Clinically active trachoma has disappeared almost completely from some villages in Western Nepal, and it has been argued that the elimination of the infection is only in part the result of the antibiotic treatment programs that had been in place.[185] It was noted that, in these villages, no specific attempts were made to improve hygiene and sanitation, such as building of pit toilets or building water supplies as measures for fly control and to improve facial cleanliness. Other secular effects, such as increases in economic prosperity or, perhaps, education, may have helped to eliminate the disease. A reduction in the prevalence of active trachoma has also been noted in a village in The Gambia long after a modest antibiotic administration program was completed and in a district in Malawi in the absence of organized distribution of antibiotics.[186,187] Most probably, general improvements in the standard of living had contributed to the observed reduction of trachoma. Recent economic development and improved living conditions may also have contributed to some extent to the success of the SAFE program in Morocco. The prevalence of active trachoma was reduced significantly by MDA in communities in rural Ethiopia.[188] However, it is increasingly recognized that in areas with extreme poverty, trachoma remains a substantial health problem after MDA and that major educational and environmental improvements are crucial to control the infection in particular in such areas.[189] After MDA, children with ocular discharge and the presence of flies are risk factors for active trachoma and, hence, children remain an important target group in communities that already have received MDA. To increase the effect of the SAFE strategy, biannual MDA may be considered in high-risk areas; after 2 years of biannual MDA, ocular chlamydial infection was observed in only one out of eight rural communities in Ethiopia compared with six out of eight after annual treatment.[190]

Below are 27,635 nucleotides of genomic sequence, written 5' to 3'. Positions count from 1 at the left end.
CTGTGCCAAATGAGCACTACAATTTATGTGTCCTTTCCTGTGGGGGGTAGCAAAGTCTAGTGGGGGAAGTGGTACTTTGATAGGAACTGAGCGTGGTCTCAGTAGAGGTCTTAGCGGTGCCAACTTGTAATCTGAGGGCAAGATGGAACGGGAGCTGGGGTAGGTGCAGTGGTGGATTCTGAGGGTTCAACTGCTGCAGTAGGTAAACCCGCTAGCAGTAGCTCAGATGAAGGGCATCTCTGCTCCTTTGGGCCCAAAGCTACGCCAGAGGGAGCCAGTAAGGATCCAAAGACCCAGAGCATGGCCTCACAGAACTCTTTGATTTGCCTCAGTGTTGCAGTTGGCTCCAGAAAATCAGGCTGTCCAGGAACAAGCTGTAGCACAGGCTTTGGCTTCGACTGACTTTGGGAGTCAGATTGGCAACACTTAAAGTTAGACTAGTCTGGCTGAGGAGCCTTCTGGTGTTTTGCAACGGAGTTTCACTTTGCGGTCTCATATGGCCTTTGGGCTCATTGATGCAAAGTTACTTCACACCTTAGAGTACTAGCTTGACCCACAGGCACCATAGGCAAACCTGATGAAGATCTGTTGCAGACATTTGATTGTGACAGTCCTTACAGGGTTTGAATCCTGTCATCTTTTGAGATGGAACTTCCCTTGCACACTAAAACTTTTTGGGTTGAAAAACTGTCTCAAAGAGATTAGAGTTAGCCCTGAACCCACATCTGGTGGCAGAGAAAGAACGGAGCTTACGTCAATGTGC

Drug Resistance

In spite of the enormous number of people that have received treatment, no evidence of emerging drug resistance has been presented; a single study performed in Tanzania did not reveal any evidence of reduced AZM or tetracycline susceptibility.[191] Drug resistance in Chlamydiae is very rare, and resistance to macrolides particularly seems to be difficult to induce in vitro .[192] Macrolide drug resistance in organisms with single copies of the rRNA genes in their genome, such as Chlamydia , usually arises by mutations in 23S rRNA at the antibiotic contact site but other mechanisms, such as mutations in the ribosomal binding proteins, may be involved as well. Mutations in the 23S rRNA have been demonstrated to occur in some rare Chlamydia pneumoniae isolates and these were associated with high-level resistance.[193,194]

Given the profound impact of blindness on physical and social well-being as well as on the economic prospects of individuals, their relatives and communities in which they live and the considerable improvement that relatively small but apparently crucial changes may have on the prevalence of trachoma, urgent efforts should be taken to realize such changes in the communtities that are the most affected.


Comments on Medscape are moderated and should be professional in tone and on topic. You must declare any conflicts of interest related to your comments and responses. Please see our Commenting Guide for further information. We reserve the right to remove posts at our sole discretion.
Post as: